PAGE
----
One year, Pepper developed a habit of nibbling the bark off a thirty-year-old plum tree in our backyard. I asked my brother for advice and he told me to dab the tree with hot sauce. When I explained how that hadn't worked when Pepper was chewing up her bed because she seemed to like the taste of Frank's Red Hot, he suggested I try ammonia. I had mixed feelings.

In my teens, I had accidentally taken a long sniff at a bottle of ammonia and it felt like someone was shoving hot pins and needles through my brain and into the back of my skull. I wasn't sure I could do that to Pepper. Then I looked out the window and saw her gnawing on the tree and decided to try it.

As I dabbed the ammonia onto the trunk of the old plum tree, Pepper walked casually up and started sniffing the rag. No reaction. In fact, she started chewing off another piece of bark, so I dropped the rag and poured the ammonia straight onto the tree. She lapped it up like water.

When Our Daughter came along in the late 1990s, months of ear infections and the prospect of inserting tubes in her ear canals resulted in the realization that she was allergic to the Dalmatian. After we transitioned Pepper from an inside/outside dog to strictly an outside dog, both my Lovely Wife and Our Daughter were literally breathing easier. When the twins were born a few years later, their systems proved even more delicate.

So, when it came time to welcome our second dog to the family, it was no surprise how limited our options would be if we wanted an inside dog. We could get a Chihuahua -- no thank you. We could get a Bichon Frise -- too expensive, plus it looks like an unshorn Poodle.

Then there are all the breeds that have been crossbred with Poodles. Apparently a lot of people have a lot of time to worry about mating every possible kind of canine with Poodles. These Poodle pimps have created a seemingly endless parade or Poodle-esque possibilities.

Among them are the Affenpoo, Airedoodle, Aussiedoodle, Bassetoodle, Bernedoodle, Bolonoodle, Bossi-Poo, Cavapoo, Cockapoo, Doodleman Pinscher, Double Doodle, Eskapoo, English Boodle, Foodle, Giant Schnoodle, Goldendoodle, Irish Troodle, Jack-a-Poo, Labradoodle, Malti-Poo, Papi-Poo, Pekepoo, Pinny-Poo, Poogle, Poo-Ton, Pugapoo, Pyredoodle, Rattle, Rottle, Saint Berdoodle, Schipper-Poo, Schnoodle, Scoodle, Shar-Poo, Sheepadoodle, Shih-Poo, Skypoo, Springerdoodle, Terri-Poo, Ttoodle, Weimardoodle, Whoodle, Yorkipoo, and my new favorite the Newfypoo.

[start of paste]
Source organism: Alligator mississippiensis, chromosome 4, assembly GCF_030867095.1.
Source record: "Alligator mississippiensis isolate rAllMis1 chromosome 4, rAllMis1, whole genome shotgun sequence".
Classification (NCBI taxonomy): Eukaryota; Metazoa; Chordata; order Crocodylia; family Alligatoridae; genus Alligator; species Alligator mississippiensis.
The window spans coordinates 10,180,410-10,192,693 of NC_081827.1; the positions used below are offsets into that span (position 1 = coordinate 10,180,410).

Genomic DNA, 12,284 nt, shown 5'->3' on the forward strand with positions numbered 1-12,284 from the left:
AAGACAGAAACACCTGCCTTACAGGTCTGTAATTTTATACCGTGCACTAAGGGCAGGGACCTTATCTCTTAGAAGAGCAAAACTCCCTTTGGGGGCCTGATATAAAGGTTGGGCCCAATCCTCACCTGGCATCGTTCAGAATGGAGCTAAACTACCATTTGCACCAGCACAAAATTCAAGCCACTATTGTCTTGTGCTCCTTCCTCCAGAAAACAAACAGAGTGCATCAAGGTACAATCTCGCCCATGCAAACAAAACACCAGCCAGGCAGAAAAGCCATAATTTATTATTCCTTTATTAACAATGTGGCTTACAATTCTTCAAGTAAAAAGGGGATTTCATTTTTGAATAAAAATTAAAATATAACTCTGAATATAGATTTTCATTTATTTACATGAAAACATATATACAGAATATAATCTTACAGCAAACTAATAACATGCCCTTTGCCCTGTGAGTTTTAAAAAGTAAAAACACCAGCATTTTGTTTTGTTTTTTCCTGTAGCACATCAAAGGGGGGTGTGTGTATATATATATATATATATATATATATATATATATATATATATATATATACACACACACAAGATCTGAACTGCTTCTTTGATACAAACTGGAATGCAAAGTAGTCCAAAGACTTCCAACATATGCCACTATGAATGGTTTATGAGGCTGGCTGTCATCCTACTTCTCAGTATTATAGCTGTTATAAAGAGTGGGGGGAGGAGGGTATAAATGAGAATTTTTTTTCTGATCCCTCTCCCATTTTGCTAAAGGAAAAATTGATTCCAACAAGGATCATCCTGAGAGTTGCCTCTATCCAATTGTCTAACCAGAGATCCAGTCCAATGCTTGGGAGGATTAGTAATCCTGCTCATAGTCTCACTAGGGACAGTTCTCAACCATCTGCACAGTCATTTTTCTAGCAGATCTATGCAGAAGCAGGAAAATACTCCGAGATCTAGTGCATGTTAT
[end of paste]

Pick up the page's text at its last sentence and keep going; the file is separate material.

The problem with all this Poo-ing around is it doesn't guarantee an allergen-free dog, just one that is moderately less irritating thanks to being diluted with Poodle DNA. The clear and reasonable choice was to forego the mixed breeds and head straight for the dander-free choice.

That year, Santa somehow managed to sneak a white puppy Poodle under our tree. He left a note for our three children telling them the elves had found her in the workshop and decided ours was the perfect family to care for her. They had already given her a name -- Lily.

Contrary to every notion I'd ever had of the Poodle being a useless, yip-yapping nuisance -- marginally better than a lizard for cuteness and no better than a rattlesnake for attitude -- Lily is quiet and timidly sweet-natured. She barks mostly for legitimate reasons and gets so excited when guests enter our house she often leaves behind what we call "happy pee." Fortunately, it's typically only a few drops, and much easier to cope with than the dreaded "poop finger" we used to get when changing the children's diapers.

Like every other member of our family, Lily has peculiarities that make her unique and interesting. When she needs water or food, she flips the empty bowl around with her paw to get your attention. If that doesn't work, she'll jump up on your leg, lean back, and punch you with both front feet.

When she needs to burn off some pent-up energy you'll see a little white blur tear through the house in circuits around the furniture, in and out of bedrooms, and up and down the stairs. These are great times to play hide-and-seek with her, or grab her rope toy and let her joyously pretend she's jerking the head off a squirrel.

And being a lifelong fan of cartoons, I never tire of hearing the clickety-clackety sound accompanying her delayed start when she tries breaking into a run from a full stop on our hardwood floors. It's a noise you'll hear several times a day in our house and it always makes me smile.

Lily will turn six in September, which will tie her with me for the oldest member of the household, unless Poodles don't follow the seven-to-one dog-year ratio. At middle age she is showing no signs of slowing down.

Just the other day while out for her morning walk, she spotted something in the grass ahead that sent her into red-alert jungle hunt mode. She crept cautiously up to the offending object, head down, butt in the air, until she was right up on the black plastic utility box at the street that housed the water shut-off for our neighbors house. Only when whe pressed her nose to it did she finally decide it posed no threat.

As the children have gotten older, especially the boys, I see them playing with her more and more. It's heartening to know they will have memories of their family dog similar to the ones my Lovely Wife and I have of ours. I kind of feel she was destined from the start to be our dog.

Tuesday, August 17, 2010

Back To School

I can't figure out if there's something wrong with my children, or something wrong with me. As summer draws to a close, the Italian and Our Daughter are anxiously awaiting going back to school. The German? Maybe not so much, but he sure doesn't seem to be dreading it the way I used to.

Every school year starting with third grade was like some new classification of slow torture. Even the earlier years were marked by incidents that should have foreshadowed school was not for me.